Friday, January 24, 2020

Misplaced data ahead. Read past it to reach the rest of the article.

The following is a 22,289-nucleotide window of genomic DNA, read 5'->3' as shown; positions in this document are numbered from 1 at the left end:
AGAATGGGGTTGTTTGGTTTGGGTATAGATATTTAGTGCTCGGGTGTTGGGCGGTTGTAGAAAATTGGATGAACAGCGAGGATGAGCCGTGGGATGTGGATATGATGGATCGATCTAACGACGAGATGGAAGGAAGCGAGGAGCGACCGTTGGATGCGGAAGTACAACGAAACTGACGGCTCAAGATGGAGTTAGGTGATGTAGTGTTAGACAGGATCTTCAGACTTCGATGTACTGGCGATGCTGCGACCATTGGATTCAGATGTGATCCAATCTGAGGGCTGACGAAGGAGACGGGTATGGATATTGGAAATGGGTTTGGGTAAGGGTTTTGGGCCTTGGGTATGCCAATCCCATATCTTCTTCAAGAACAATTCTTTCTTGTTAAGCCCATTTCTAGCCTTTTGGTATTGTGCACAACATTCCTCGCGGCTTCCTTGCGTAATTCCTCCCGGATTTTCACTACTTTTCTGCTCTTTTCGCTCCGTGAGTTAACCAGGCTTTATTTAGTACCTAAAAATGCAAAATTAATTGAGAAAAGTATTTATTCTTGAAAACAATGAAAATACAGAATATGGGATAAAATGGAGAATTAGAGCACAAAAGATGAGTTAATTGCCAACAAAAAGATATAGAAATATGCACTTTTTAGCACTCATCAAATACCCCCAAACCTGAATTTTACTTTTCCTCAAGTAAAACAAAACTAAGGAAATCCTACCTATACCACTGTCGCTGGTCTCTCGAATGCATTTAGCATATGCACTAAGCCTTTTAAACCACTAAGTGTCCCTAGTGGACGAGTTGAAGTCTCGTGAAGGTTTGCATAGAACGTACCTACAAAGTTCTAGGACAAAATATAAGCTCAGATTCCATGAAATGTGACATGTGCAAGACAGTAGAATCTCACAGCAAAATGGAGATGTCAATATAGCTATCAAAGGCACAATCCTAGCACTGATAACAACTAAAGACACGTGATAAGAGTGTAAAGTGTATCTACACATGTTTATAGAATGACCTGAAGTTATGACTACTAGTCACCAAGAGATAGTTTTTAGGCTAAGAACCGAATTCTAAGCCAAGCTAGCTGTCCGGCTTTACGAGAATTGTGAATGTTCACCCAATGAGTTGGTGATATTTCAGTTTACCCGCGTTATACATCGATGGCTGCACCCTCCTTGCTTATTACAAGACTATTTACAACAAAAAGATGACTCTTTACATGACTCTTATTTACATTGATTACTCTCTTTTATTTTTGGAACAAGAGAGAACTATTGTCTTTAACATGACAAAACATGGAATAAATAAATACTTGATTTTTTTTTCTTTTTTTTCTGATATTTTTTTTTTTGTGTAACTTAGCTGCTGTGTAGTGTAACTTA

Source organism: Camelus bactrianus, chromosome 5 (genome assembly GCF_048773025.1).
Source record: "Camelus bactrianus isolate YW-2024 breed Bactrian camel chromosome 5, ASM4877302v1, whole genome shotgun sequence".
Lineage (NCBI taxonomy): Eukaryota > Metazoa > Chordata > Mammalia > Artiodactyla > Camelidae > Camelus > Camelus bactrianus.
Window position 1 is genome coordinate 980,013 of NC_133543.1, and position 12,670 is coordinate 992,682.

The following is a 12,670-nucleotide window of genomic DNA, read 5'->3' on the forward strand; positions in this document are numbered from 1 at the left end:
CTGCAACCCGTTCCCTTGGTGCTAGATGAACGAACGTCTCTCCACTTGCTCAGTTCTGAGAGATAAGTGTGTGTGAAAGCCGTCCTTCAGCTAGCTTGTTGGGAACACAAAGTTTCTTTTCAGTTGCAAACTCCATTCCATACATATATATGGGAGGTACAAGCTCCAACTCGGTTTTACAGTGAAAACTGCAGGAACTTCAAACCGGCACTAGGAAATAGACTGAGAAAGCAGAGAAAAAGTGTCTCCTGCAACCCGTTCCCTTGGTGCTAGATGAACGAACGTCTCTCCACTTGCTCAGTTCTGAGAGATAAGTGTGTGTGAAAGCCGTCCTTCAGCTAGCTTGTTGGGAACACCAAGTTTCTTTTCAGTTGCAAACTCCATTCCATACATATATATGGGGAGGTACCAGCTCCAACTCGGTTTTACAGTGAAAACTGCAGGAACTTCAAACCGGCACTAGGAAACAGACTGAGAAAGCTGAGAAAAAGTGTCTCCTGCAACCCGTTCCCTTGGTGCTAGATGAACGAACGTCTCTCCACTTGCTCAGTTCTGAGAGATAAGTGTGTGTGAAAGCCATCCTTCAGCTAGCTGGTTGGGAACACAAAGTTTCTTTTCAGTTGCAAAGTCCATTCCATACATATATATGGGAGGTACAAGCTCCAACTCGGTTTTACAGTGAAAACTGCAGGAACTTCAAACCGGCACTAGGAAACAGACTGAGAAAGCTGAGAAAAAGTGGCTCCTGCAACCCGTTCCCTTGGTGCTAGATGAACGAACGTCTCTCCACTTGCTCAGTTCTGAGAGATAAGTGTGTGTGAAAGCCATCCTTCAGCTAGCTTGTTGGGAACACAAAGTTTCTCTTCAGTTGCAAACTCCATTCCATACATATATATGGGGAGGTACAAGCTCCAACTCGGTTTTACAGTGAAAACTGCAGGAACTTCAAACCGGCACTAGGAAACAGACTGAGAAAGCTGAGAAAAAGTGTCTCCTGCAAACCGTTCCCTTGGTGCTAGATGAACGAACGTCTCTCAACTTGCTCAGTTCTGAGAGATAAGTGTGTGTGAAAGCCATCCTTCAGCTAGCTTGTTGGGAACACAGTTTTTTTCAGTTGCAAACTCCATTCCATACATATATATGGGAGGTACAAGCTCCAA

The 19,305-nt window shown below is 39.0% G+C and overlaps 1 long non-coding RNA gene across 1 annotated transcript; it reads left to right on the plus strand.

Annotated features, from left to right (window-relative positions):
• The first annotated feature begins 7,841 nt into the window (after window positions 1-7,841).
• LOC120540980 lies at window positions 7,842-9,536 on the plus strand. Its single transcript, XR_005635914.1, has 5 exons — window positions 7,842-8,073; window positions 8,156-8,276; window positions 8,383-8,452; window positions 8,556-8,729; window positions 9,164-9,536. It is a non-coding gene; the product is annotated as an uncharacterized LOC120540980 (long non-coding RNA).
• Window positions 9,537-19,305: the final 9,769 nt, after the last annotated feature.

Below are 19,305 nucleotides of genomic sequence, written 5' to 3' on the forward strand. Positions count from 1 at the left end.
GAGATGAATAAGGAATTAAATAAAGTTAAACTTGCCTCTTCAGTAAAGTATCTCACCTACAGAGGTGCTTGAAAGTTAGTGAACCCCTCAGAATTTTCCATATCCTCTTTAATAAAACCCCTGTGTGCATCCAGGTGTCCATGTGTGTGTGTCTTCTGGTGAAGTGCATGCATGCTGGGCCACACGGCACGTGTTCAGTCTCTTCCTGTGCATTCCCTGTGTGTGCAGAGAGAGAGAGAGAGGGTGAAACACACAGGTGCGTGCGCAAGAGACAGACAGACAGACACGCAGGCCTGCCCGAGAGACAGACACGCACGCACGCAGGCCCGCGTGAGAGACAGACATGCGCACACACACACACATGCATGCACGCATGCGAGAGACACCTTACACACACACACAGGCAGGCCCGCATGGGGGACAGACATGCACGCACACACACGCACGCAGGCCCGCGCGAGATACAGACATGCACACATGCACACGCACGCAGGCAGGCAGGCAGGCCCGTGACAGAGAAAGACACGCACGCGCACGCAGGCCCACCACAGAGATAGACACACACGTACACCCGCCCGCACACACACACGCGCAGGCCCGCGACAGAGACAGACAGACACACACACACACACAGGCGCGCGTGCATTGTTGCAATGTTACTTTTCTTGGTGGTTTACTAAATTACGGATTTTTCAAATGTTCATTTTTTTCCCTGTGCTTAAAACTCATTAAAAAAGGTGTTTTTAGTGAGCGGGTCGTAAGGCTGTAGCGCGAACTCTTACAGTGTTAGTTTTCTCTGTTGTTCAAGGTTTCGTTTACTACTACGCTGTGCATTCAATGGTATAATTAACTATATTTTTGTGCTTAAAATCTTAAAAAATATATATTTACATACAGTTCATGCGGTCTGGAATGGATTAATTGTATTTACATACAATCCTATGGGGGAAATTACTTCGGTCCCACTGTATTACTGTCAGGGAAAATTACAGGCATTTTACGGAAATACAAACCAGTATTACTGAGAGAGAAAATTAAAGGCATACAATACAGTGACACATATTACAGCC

Shady Hill is first portrayed as the perfect town. Located in the upper-middle class suburbs of New York City during the 1950s, Shady Hill appears to be the ideal place for a family to live and is the setting for the short story "The County Husband" by John Cheever. The inhabitants are well mannered and educated. They can only associate with a restricted number of people who are in the norm. Unsurprising, once the plastic wrap is pulled away the cityÃ¢â¬â¢s flaws come into focus. "It seems to me what is really wrong with Shady Hill is that it doesn't have any future. So much energy is spent in perpetuating the place in keeping out undesirables, and so forth..." (Cheever 82) tch Colonial home that the Weeds reside in giving such animated description as "it was not the kind of household where, after prying open a stuck cigarette box, you would find an old shirt button and a tarnished nickel" (Cheever 72). His life is one of genteel complacency, as we see from this description of his house. It may not seem to describe Shady Hill but in many ways it does. The reader begins to form an opinion of a city that contains this type of residence, a residence where "roses on the piano were reflected in the polish of the broad top..." (Cheever 72). The opinion is that Shady Hill is one of statute, and a personÃ¢â¬â¢s house is always kept in pristine condition. The reader may not realize that perhaps the house is kept in such tidy condition not for the sake of the family but to impress others that may come over unannounced. The description of the house should show a reader that material possessions are of great importance to Shady Hill community members. The world outside their suburb remains more than an unknown quantity; in this case... ...d reality: Ã¢â¬Å"for if he couldnÃ¢â¬â¢t tell one person from another, what evidence was there that his life with Julia and the children had as much reality as his dream of iniquity in Paris or the litter, the grass smell, and the cave-shaped trees in LoversÃ¢â¬â¢ LaneÃ¢â¬ (Cheever 85). There is a useful connection to Nathaniel HawthorneÃ¢â¬â¢s The Scarlet Letter. In the end, Hawthorne and Cheever reintegrate their protagonists into their societies because, in fact, neither author really believes that there is any other arena for human fulfillment than that of human society. The FarquarsonsÃ¢â¬â¢ maid is the unacknowledged Hester Prynne in the midst of Shady Hill, while Weed wrings his handsÃ¢â¬âor whittles woodÃ¢â¬âlike a suburban Dimmesdale. At the end of Ã¢â¬Å"The Country Husband,Ã¢â¬ the real question concerns the nature of the suburban society into which Cheever reintegrates his characters.